The healthcare professional should analyze base-line and periodic spirometry test results and explain all results to the worker. The healthcare professional should determine when a spirometry test result indicates that the worker needs further medical evaluation. Finally, the healthcare profes-sional should notify the employer if there are any concerns about occupational exposures while maintaining the confidentiality of worker health information.
Critical elements of spirometry testing that maximize your company's resources and should be considered for inclusion in required contracts include:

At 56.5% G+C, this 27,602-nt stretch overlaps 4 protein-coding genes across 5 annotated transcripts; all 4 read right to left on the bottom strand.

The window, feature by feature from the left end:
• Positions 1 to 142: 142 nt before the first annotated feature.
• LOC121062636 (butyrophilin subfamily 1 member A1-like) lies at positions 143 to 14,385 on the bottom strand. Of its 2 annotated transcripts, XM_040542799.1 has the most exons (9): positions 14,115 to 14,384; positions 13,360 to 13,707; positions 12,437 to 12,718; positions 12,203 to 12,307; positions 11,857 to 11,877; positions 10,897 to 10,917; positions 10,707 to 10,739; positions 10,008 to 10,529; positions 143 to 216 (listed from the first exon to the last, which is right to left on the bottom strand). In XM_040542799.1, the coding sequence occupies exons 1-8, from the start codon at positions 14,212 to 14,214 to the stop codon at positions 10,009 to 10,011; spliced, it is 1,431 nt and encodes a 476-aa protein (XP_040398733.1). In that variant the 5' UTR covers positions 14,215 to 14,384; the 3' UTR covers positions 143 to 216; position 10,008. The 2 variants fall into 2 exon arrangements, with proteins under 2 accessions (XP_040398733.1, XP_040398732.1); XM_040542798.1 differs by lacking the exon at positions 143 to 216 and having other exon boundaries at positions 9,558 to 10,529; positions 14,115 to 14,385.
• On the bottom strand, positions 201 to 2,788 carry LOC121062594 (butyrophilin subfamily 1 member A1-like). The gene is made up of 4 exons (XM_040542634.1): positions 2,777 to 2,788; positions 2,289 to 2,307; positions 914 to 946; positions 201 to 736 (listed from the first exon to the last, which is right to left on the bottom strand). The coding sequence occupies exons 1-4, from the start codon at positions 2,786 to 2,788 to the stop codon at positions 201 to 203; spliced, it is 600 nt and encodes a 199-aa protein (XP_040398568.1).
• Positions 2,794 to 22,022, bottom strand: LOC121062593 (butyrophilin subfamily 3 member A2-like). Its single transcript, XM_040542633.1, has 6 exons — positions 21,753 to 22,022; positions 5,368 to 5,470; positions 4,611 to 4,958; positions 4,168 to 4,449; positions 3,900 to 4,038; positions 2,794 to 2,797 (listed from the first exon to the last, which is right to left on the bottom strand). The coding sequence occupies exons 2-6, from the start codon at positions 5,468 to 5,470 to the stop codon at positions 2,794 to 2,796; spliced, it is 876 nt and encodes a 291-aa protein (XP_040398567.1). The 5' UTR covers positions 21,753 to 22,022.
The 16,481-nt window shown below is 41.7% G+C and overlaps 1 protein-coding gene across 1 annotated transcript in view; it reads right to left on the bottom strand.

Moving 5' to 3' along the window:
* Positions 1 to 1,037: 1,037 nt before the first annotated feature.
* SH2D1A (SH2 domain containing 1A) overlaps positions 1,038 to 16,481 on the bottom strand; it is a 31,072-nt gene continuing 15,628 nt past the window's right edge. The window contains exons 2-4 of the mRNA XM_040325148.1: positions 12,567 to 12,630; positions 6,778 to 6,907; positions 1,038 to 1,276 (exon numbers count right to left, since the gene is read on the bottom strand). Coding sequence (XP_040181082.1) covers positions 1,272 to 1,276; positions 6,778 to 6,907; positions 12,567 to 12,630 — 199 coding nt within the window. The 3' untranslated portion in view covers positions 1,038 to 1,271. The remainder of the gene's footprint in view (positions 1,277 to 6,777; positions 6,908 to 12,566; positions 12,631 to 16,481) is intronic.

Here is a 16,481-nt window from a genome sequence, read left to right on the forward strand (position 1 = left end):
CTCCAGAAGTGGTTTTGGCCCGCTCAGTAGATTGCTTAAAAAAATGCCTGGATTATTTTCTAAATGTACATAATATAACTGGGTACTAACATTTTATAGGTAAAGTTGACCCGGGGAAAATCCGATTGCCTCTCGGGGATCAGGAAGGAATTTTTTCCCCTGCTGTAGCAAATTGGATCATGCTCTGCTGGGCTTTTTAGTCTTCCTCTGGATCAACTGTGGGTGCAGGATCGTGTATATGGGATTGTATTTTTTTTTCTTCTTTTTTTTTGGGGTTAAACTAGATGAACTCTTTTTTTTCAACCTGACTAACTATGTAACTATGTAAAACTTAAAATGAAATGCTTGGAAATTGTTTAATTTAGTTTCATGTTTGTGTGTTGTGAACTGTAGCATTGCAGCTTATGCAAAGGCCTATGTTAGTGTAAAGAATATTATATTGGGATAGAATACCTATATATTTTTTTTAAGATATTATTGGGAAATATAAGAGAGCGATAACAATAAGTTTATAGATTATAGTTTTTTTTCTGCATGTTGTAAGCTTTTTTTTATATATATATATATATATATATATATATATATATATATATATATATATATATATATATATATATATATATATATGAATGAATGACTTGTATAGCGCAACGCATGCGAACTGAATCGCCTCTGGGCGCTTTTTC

|Technicians and Clinical Healthcare Professionals|
|□ Technicians who perform testing should have successfully completed a National Institute for Occupational Safety and Health (NIOSH)approved course, or equivalent, within the past 5 years. A certificate should be available for you to inspect.|
|□ The program should be supervised by a healthcare professional knowledgeable about spirometry accuracy and test validity. Documentation of the professional’s spirometry update training should be available.|
|□ A letter from the spirometer manufacturer indicating successful validation testing of the spirometer, following current American Thoracic Society/ European Respiratory Society standards, should be available for review.|
|□ The spirometer’s calibration is checked by the technician each day of use. Records of daily spirometer calibration checks should be maintained and available for review.|
|Interpretation of Results|